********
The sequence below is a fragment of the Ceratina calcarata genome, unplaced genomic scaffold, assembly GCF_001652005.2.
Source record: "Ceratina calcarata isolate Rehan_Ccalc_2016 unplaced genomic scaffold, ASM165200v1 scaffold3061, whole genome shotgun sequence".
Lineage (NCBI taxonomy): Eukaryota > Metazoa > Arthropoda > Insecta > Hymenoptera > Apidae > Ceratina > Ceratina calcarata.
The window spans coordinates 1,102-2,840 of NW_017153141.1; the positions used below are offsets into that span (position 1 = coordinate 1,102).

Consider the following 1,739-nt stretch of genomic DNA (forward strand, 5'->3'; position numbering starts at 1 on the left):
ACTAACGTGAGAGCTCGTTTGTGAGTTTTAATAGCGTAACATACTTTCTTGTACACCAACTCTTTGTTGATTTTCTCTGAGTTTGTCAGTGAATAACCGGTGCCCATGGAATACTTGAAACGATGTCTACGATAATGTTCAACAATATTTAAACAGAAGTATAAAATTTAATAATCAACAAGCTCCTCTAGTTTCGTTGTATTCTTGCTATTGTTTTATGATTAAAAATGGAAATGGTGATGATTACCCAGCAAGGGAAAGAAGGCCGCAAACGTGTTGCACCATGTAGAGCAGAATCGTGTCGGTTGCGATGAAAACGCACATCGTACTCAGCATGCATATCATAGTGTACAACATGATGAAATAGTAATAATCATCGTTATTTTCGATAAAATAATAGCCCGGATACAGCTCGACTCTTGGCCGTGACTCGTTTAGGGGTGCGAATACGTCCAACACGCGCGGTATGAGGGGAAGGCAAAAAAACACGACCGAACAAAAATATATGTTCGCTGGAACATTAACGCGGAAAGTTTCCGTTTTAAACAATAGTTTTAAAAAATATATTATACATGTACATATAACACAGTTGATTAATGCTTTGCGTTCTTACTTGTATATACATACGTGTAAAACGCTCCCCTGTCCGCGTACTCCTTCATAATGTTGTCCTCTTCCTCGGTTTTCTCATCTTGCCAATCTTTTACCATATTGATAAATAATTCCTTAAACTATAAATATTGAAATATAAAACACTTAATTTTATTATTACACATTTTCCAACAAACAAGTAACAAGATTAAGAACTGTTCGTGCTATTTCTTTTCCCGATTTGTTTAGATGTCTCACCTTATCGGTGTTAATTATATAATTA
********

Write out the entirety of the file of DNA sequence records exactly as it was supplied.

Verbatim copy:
The sequence below is a fragment of the Ceratina calcarata genome, unplaced genomic scaffold, assembly GCF_001652005.2.
Source record: "Ceratina calcarata isolate Rehan_Ccalc_2016 unplaced genomic scaffold, ASM165200v1 scaffold3061, whole genome shotgun sequence".
Lineage (NCBI taxonomy): Eukaryota > Metazoa > Arthropoda > Insecta > Hymenoptera > Apidae > Ceratina > Ceratina calcarata.
The window spans coordinates 1,102-2,840 of NW_017153141.1; the positions used below are offsets into that span (position 1 = coordinate 1,102).

Consider the following 1,739-nt stretch of genomic DNA (forward strand, 5'->3'; position numbering starts at 1 on the left):
ACTAACGTGAGAGCTCGTTTGTGAGTTTTAATAGCGTAACATACTTTCTTGTACACCAACTCTTTGTTGATTTTCTCTGAGTTTGTCAGTGAATAACCGGTGCCCATGGAATACTTGAAACGATGTCTACGATAATGTTCAACAATATTTAAACAGAAGTATAAAATTTAATAATCAACAAGCTCCTCTAGTTTCGTTGTATTCTTGCTATTGTTTTATGATTAAAAATGGAAATGGTGATGATTACCCAGCAAGGGAAAGAAGGCCGCAAACGTGTTGCACCATGTAGAGCAGAATCGTGTCGGTTGCGATGAAAACGCACATCGTACTCAGCATGCATATCATAGTGTACAACATGATGAAATAGTAATAATCATCGTTATTTTCGATAAAATAATAGCCCGGATACAGCTCGACTCTTGGCCGTGACTCGTTTAGGGGTGCGAATACGTCCAACACGCGCGGTATGAGGGGAAGGCAAAAAAACACGACCGAACAAAAATATATGTTCGCTGGAACATTAACGCGGAAAGTTTCCGTTTTAAACAATAGTTTTAAAAAATATATTATACATGTACATATAACACAGTTGATTAATGCTTTGCGTTCTTACTTGTATATACATACGTGTAAAACGCTCCCCTGTCCGCGTACTCCTTCATAATGTTGTCCTCTTCCTCGGTTTTCTCATCTTGCCAATCTTTTACCATATTGATAAATAATTCCTTAAACTATAAATATTGAAATATAAAACACTTAATTTTATTATTACACATTTTCCAACAAACAAGTAACAAGATTAAGAACTGTTCGTGCTATTTCTTTTCCCGATTTGTTTAGATGTCTCACCTTATCGGTGTTAATTATATAATTA